These two documentaries about the New Horizons mission got me the same way.  I watched them both twice in a row.

I just intended to post the links but the system had other ideas!

Michael

 

I am not sure if I have seen these so good effort with the links.  I am still a sponge with astro related stuff, sadly these days it's a sponge that dries out a little too quickly but I still persist. 

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14 hours ago, Moonshed said:

That documentary reminded me of one I saw a couple of years ago about one of the Mars rovers, I think it was Spirit. It focussed not only on the rover’s discoveries but more so on the dedication of the team at JPL, some of  whom had devoted their careers, and personal lives, to the project. The thing that stuck in my mind the most was how emotional the team became when talking about how the mission ended, one guy in particular was close to tears describing how the rover does not have an “Off” switch, to avoid it being accidentally activated, and therefore forever ending the mission because you couldn’t then switch it back on again, therefore Spirit he said, although no longer responding, would forever be waiting for a signal that would never come. It was at this point he almost lost it.

I get it though, to put so much of yourself into such an amazing once in a lifetime event, being human you cannot avoid the emotional attachment to both the mission and even more so to the object itself, rather like the captain of a ship in a time of war shedding a tear as he watches his beloved ship sink beneath the waves.  Makes you think how much these people put of themselves into their work. They are the unsung heroes to my mind.

Sounds like an interesting documentary on Spirit.  I watched live as the signal from Cassini was lost, and it was quite emotional!

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I've just searched this on Amazon and added it to my watch list. I'm surprised at how much content there is of a similar nature if you look for it, so I've tagged a lot more other space stuff to my list to watch.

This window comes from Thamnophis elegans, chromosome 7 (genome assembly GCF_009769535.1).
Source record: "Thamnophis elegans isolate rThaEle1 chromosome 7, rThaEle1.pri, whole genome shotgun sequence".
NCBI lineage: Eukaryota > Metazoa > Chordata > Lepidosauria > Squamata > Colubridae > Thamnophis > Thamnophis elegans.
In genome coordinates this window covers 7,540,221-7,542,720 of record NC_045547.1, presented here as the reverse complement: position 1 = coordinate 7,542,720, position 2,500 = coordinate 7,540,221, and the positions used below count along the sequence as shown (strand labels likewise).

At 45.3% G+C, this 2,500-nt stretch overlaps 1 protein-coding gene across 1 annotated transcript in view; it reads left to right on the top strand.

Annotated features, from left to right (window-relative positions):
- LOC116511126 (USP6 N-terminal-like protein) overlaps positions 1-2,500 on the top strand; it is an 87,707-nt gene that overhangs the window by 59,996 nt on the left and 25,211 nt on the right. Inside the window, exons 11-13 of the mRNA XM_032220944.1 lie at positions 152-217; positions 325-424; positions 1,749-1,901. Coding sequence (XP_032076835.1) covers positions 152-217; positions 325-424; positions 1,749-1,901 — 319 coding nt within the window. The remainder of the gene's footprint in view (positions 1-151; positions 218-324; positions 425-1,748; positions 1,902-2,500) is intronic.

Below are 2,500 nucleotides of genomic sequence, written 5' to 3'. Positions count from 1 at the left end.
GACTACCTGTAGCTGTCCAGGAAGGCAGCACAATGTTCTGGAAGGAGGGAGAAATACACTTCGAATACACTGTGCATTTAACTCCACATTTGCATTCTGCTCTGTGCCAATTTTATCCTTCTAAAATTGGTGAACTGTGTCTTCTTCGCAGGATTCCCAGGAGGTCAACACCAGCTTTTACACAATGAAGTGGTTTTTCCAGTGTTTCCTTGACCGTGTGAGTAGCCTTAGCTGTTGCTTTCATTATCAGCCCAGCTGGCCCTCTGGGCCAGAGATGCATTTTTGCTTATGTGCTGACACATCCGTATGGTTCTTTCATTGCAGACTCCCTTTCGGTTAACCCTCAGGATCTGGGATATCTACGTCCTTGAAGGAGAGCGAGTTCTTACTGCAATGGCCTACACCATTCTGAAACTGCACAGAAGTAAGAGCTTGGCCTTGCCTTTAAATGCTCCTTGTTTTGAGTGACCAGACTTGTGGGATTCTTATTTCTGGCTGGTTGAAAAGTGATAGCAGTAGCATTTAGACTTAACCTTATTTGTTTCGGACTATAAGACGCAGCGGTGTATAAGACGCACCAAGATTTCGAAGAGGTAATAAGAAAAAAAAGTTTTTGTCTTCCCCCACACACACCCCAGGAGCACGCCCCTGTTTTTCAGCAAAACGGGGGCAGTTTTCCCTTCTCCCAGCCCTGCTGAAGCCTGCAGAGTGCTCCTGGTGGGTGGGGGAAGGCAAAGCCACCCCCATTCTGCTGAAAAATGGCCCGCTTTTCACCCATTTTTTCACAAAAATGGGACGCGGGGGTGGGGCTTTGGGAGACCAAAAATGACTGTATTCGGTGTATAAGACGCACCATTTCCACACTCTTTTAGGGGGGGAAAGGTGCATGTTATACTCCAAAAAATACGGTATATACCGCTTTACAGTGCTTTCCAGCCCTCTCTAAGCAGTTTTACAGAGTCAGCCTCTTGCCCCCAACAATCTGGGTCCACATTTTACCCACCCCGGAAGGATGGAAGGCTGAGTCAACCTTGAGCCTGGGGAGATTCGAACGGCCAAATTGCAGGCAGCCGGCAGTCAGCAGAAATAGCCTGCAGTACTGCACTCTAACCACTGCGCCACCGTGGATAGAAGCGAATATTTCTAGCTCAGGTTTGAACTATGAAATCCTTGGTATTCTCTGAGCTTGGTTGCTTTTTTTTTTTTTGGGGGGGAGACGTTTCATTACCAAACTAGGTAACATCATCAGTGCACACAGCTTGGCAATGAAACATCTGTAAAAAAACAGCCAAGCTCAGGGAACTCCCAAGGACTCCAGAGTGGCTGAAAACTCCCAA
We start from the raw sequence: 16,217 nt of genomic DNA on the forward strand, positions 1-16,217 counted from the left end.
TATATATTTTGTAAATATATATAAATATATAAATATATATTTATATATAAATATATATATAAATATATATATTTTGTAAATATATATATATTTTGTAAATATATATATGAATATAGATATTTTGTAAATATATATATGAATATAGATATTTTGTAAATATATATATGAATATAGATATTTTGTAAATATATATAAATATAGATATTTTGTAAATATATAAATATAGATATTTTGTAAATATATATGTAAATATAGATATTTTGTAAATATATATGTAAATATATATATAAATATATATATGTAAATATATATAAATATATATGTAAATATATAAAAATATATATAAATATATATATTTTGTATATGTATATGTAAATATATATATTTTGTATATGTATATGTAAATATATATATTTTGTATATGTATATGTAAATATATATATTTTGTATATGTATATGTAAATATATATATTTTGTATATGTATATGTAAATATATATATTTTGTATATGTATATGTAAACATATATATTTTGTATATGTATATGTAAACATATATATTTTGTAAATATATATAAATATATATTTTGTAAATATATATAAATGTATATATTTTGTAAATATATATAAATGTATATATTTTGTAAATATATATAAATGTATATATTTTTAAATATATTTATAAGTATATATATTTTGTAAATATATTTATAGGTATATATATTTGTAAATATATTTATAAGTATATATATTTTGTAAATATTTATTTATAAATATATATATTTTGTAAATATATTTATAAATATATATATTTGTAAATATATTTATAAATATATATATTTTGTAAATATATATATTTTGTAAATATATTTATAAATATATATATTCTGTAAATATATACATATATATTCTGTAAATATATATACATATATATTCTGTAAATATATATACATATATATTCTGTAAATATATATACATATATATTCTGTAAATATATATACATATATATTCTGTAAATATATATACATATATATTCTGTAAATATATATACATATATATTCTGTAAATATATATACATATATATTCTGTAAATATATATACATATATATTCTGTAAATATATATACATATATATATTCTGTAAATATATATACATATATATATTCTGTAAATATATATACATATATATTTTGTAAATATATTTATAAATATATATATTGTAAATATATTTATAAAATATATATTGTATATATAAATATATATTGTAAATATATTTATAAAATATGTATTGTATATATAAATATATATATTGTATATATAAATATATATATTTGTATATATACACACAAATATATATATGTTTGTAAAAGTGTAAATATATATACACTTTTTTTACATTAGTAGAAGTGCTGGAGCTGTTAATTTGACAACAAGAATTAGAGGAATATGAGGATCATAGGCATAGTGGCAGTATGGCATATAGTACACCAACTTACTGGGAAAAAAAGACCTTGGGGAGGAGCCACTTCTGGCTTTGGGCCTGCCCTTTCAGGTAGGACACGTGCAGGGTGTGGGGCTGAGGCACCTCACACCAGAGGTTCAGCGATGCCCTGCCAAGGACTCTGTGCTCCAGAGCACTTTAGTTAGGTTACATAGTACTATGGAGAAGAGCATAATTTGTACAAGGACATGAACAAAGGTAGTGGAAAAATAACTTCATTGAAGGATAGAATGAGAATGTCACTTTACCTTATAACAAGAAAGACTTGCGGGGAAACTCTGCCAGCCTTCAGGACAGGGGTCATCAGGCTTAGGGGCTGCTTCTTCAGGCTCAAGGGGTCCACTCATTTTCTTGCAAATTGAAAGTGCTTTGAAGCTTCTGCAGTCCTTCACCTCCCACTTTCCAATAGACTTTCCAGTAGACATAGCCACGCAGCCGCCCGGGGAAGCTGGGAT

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Just finished watching this. What a beautiful, and emotional journey. I had started to watch it a few months ago, but life got in the way, and I abandoned it. Thanks for reminding, and inspiring me to complete the viewing.

What a stunning achievement considering it was 70’s technology. It really brought it home to me just how archaic it actually was when one of the guys was talking about plotting courses on graph paper.  And I had tears in my eyes when they covered the Challenger launch.  Also found it very moving when Carl Sagan convinced NASA to swing the camera back around to take that famous shot of Earth. Truly magical.
 

It’s incredible to think, because of the distances involved, and time spent travelling those distances, that this project has consumed most, if not all of the participants’ working lives. And the journey still continues. I found the whole thing totally engrossing, and absolutely humbling.
 

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On 02/01/2021 at 21:01, bomberbaz said:

I have just watched this documentary about Voyager's 1 & 2. 

Starts from conception, to launch, through the solar system and onto inter stellar space.

It has many of the original people who worked on it as contributors and personally I found it very interesting and at times, profoundly emotional.

2 hours long, early on a little slow but once it gets going it is superb.

https://watchdocumentaries.com/the-farthest/

Thanks for the link,  I'll watch that tonight.